For an abundance of valuable literature, check out my Infinite Library.

  • Treat perceived “irrationality” with empathy — not judgment. This is the most important, and probably the hardest, of all three steps. Often, when we see seemingly irrational behavior in someone we know (or don’t know) we judge them — to put distance between ourselves and them, averring that we would never act that irrationally. Yet, I’ve oft said, we are all “irrational” in our own little ways.

This judgment does us a disservice. Number one: To be human is to act irrationally — each of us is guilty of it eventually. Number two: Judging what you deem to be someone’s irrationality only hurts, it doesn’t help. People need to express their instincts in order to wrestle with them, to understand the different options they have, and finally, to pick the best course of action. Remember, it is due to these very behaviors that seem irrational in the modern world that we all survived the plains of Africa.

What Matters Most

Learnings from one client perhaps best sum up the importance of EQ in wealth advising. During one of our semi-annual portfolio reviews — standard for wealth advising clients — she stopped me, and said, “Randy, I couldn’t care less about the vicissitudes of the stock market. Just answer me one question: Are my children and I okay?”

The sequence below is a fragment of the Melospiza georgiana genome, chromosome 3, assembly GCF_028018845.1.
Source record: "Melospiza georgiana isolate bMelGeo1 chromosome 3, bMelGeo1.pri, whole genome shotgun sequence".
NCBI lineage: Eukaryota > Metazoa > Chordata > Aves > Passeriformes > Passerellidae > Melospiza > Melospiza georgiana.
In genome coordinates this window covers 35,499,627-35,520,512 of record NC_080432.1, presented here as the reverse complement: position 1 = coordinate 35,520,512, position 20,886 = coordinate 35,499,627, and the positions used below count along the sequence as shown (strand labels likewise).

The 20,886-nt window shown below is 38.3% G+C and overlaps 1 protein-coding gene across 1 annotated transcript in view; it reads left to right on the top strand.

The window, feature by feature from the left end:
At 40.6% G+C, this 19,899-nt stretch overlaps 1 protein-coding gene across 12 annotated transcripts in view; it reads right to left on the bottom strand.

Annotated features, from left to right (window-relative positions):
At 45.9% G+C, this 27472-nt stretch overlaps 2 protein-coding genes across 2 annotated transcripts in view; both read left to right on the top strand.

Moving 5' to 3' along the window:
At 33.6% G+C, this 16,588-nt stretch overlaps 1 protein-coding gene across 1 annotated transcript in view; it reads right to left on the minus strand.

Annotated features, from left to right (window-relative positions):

Different clients like different levels of technical detail. But this client’s question gets to the heart of EQ in wealth advising. My job is to give my clients peace of mind — and of heart — that they and their loved ones can live in freedom from financial anxiety.

Wealthspire Advisors is the common brand and trade name used by Wealthspire Advisors LLC and its subsidiaries, separate registered investment advisers and subsidiary companies of NFP Corp.
Guitar & Pen and Wealthspire Advisors are not affiliated companies. Neither Wealthspire Advisors nor Guitar & Pen received direct or indirect compensation from the other party for their involvement in the production of this podcast episode, and such involvement should not be construed as a current or past endorsement of Guitar & Pen by Wealthspire Advisors.
© 2024 Wealthspire Advisors
Randy Kaufman

About Randy Kaufman

Randy is an advisor based in our NYC office.